Moody's Investors Service has raised its outlook on Slovakia’s A2 government bond rating to stable from negative, citing an expected stabilisation in debt metrics by 2014 at below 57% of GDP given the authorities' commitment to fiscal consolidation and to ensuring the sustainability of public finances. The improved outlook was also supported by Slovakia’s limited exposure to shocks from the eurozone debt crisis given the country's healthy financial system, evidenced by a highly liquid and well capitalised banking sector, improving external finances, evidenced by high current account surpluses, and favorable funding conditions.
Moody's noted that while the Slovak export-driven economy is still subdued due to muted external demand, it should gain speed thanks to increased domestic demand, as confidence indicators point to a firming of household expectations of a more favorable economic and employment outlook. The global ratings agency expects the country’s economic growth to rebound to around 2.8% in 2014 from 0.9% in 2013 and 2.0% in 2012. It predicted that the progress on fiscal consolidation (the government plans to cut its budget deficit to below 3% of GDP this year from 4.3% in 2012) and the impending recovery are likely to contribute toward stabilising debt ratios.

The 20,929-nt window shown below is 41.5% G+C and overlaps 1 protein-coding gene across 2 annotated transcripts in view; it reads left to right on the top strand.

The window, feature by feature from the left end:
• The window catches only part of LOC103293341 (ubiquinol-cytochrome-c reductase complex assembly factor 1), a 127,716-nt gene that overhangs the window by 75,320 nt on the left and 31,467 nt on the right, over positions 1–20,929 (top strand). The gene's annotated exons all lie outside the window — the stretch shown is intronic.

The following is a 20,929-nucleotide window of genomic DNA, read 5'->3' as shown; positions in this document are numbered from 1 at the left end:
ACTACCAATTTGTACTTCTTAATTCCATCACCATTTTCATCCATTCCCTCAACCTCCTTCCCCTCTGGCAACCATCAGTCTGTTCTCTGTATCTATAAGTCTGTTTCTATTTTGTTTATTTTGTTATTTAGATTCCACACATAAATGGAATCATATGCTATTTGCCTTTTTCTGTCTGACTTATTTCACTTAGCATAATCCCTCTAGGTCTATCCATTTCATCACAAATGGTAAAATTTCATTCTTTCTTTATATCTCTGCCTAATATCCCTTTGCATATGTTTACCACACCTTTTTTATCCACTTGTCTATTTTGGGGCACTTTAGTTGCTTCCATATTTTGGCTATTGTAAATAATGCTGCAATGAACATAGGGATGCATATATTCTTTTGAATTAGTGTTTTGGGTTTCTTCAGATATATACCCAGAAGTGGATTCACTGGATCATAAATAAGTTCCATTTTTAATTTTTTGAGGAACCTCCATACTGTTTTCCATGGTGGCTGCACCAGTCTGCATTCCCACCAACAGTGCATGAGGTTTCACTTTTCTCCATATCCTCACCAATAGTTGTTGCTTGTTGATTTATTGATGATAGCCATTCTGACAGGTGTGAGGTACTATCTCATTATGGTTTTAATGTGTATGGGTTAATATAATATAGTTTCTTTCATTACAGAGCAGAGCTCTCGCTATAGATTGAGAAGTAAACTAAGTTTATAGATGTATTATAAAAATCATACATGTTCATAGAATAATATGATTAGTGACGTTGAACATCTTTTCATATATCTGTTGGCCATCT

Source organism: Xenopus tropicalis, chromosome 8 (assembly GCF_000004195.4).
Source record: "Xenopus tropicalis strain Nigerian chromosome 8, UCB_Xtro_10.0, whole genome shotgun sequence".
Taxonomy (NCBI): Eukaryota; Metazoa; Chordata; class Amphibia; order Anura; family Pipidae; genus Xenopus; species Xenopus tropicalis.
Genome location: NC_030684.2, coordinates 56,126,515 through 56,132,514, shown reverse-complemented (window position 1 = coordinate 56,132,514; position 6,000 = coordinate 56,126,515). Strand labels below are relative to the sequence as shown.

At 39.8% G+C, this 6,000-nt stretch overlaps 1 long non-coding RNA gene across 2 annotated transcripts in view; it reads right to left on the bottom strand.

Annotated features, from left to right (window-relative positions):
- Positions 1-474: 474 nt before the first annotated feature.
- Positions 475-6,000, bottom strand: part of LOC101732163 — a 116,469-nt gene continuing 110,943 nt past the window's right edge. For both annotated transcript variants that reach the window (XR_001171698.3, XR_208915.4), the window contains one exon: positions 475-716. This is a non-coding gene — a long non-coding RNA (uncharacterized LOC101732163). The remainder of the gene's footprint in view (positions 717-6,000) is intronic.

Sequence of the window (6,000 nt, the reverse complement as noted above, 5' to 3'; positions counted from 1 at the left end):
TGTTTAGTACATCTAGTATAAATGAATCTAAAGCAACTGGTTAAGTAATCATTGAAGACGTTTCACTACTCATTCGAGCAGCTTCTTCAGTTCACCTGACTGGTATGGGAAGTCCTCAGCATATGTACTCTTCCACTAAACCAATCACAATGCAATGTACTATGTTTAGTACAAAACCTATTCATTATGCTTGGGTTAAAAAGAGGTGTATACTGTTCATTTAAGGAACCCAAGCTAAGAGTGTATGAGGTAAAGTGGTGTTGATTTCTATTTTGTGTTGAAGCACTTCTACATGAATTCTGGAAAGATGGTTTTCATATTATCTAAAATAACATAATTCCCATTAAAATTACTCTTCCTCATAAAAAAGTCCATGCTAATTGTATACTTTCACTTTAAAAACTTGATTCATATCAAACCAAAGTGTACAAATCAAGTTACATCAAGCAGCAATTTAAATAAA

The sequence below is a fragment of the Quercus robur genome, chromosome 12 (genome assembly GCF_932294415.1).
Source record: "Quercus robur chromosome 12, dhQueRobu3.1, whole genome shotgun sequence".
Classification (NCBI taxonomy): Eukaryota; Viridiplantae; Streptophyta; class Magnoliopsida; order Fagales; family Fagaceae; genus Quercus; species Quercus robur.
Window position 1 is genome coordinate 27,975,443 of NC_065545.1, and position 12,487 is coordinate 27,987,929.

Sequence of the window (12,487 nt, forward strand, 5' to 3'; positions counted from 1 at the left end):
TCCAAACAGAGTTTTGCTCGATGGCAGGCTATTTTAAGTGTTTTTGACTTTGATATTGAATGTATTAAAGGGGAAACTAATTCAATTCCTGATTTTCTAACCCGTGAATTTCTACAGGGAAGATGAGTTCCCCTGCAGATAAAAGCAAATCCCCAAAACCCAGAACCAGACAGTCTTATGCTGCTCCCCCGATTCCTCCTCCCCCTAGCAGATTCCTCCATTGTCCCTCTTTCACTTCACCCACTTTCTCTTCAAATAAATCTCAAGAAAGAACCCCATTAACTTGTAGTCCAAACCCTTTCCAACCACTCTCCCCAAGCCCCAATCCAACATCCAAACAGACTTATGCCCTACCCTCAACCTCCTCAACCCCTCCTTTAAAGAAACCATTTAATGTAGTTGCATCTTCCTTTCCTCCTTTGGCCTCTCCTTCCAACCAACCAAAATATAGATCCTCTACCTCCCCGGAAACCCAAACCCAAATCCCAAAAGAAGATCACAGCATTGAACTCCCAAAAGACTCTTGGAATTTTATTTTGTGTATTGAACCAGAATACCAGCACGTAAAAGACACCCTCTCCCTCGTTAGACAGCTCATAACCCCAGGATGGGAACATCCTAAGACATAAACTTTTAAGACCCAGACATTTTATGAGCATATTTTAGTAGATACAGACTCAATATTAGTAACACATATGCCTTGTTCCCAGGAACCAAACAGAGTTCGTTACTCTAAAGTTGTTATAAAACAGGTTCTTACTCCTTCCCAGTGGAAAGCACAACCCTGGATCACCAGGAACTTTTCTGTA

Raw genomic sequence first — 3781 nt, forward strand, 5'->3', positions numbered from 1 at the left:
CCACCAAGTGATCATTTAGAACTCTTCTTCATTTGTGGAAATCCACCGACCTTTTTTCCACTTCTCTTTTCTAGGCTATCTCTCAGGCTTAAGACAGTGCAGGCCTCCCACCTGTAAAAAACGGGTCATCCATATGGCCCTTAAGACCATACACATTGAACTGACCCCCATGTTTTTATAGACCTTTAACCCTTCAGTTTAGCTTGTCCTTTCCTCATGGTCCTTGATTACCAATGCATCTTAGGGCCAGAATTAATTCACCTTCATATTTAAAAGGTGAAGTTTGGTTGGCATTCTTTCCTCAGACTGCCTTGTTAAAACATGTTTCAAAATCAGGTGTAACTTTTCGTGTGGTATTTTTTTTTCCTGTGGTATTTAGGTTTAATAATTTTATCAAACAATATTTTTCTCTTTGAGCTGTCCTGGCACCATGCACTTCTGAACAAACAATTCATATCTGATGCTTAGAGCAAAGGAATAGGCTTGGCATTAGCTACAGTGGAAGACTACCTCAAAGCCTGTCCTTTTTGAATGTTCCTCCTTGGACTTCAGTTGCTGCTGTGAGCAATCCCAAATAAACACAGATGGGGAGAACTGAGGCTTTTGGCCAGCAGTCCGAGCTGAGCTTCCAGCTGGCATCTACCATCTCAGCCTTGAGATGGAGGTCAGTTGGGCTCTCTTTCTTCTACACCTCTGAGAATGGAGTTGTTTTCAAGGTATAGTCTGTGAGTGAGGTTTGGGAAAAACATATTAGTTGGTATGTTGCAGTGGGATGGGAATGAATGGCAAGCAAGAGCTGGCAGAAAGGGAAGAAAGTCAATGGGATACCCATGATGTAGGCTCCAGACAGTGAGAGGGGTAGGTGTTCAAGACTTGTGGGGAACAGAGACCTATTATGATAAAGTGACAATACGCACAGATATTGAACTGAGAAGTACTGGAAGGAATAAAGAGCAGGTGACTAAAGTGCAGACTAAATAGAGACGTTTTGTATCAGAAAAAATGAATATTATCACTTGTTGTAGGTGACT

Moody's said it would consider upgrading Slovakia's sovereign rating in the event of a resumption of structural reforms, a significant strengthening of the government's balance sheet and debt ratios, and a resumption of the country’s convergence to EU levels of economic development. On the other hand, it could lower the rating if Slovakia's economic growth prospects deteriorate significantly, endangering fiscal consolidation and leading to a deterioration in the government's balance sheet. Material fiscal and debt slippage would also be negative, as it would lead to a deterioration of policy credibility and debt dynamics.
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